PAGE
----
Author of A Tejano Knight (2017) &
The Last Comanche Chief (1995).
A Tejano Knight is only avialable at www.neeleybooks.com
Organizations and Membership
President- South Plains Genealogical Society-Lubbock, Texas
Member-The Canary Islands Descendants Association- San Antonio, Texas
Member- Los Bexarenos Genealogical and Historical Society-San Antonio, Texas
Member-The National Society of the Sons of the American Revolution, Texas Society- San Antonio, Texas
Member- San Antonio Genealogical and Historical Society- San Antonio, Texas
Board Member - Lubbock County , Texas Historical Commission
Dr Hugh A Anderson - Texas Tech University, Archivist, Historian
Ray Lozada writes - "It is not often that I am moved by the reading of a book, much less a biography. A Tejano Knight, The Quest of Don Juan Seguin, did to me, what few other books have done. I was moved by the courage displayed by Don Juan Seguin, the determination he showed and the sacrifice he was willing to endure. The hero of the book is faced with life changing decisions, not only of his life, but of those he loved. He faced them without hesitation, for he knew where his priorities were, God, Family and Country. The betrayal of those he wanted to help the most, left me with a feeling of anger. His Dream of making Texas a Republic, a free country with Freedom and Justice for all, left me with a sense of admiration for Juan. The rejection he faced from Tejas, not the one he was born in, but the one Texas would become, filled me with sadness. His Faith and Belief was so strong, that even to the end, his Dream endured, Dios y Tejas (God and Country), that brings a smile to my face."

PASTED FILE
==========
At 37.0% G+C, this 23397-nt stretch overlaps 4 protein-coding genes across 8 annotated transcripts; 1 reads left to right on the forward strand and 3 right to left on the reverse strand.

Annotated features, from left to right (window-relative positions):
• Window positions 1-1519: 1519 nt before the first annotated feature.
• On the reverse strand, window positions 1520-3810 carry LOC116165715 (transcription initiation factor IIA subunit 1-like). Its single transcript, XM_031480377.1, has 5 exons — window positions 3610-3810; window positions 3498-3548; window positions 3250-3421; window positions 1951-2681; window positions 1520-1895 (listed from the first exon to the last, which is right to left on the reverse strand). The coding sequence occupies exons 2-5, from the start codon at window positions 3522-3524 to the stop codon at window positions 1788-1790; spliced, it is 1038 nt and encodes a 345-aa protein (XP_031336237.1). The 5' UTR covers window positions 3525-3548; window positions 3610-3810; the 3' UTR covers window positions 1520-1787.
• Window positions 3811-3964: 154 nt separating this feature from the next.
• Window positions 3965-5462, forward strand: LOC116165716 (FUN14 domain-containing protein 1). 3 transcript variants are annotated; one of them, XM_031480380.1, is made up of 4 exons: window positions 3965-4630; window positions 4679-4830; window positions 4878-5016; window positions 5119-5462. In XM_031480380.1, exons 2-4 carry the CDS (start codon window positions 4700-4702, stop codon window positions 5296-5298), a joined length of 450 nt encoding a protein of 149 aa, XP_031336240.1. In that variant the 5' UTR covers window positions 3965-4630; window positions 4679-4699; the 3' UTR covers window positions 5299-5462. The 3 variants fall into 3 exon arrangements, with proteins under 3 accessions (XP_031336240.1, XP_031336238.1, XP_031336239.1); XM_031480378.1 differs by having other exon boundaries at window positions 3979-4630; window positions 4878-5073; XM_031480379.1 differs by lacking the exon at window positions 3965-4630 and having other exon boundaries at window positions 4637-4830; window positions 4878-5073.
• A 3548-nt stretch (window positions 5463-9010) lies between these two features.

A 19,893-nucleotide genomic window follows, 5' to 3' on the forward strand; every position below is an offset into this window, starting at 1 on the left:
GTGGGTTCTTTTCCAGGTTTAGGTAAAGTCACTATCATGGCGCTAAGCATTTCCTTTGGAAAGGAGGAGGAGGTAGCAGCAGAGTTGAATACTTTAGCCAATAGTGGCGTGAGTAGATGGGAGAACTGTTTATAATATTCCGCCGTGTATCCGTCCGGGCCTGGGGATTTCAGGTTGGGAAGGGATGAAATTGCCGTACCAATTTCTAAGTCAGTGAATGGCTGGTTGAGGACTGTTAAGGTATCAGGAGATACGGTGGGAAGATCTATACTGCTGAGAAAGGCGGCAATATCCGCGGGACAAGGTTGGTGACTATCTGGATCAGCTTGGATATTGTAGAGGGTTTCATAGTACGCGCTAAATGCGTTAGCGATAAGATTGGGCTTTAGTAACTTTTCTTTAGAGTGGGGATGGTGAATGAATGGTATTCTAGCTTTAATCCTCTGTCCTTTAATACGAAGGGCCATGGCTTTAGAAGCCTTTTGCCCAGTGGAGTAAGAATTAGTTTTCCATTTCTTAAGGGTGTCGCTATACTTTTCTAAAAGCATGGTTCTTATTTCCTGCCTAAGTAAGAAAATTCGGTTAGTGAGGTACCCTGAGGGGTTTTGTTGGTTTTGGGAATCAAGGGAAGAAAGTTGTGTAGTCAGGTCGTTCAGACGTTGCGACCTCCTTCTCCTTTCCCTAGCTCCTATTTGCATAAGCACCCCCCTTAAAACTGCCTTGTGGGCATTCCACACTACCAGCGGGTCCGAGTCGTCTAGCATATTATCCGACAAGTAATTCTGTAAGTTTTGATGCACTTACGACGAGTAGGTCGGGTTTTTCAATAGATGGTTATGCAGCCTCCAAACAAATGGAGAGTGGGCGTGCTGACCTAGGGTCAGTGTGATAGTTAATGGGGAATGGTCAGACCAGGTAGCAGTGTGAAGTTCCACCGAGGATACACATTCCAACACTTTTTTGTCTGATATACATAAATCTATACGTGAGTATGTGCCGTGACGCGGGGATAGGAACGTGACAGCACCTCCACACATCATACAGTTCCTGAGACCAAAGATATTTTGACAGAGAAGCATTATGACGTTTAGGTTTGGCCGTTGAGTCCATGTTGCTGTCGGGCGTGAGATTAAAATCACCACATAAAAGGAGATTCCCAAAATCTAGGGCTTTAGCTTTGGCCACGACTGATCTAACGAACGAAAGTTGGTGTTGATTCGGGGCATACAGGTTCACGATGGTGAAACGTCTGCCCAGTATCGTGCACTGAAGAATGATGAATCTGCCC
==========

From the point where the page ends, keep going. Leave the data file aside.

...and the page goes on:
Dr Anderson writes - " Bill Neeley’s A Tejano Knight: The Quest of Don Juan Seguin, is the fulfilment of an idea, brought on by Henry Cisneros, former mayor of San Antonio and U. S. Secretary of HUD, that had its inception some 30 years ago when the author was finishing up the research for his monumental work on Quanah Parker. For far too long, the role of the Seguins and other prominent Tejano families in the Lone Star State’s revolutionary decades had been overlook in its quest for independence and the subsequent addition of Texas to the U.S.A. But Bill Neeley effectively fills that void in the saga of Erasmo and Juan Seguin. In the process, a long-neglected aspect of Texas history had at last been revealed.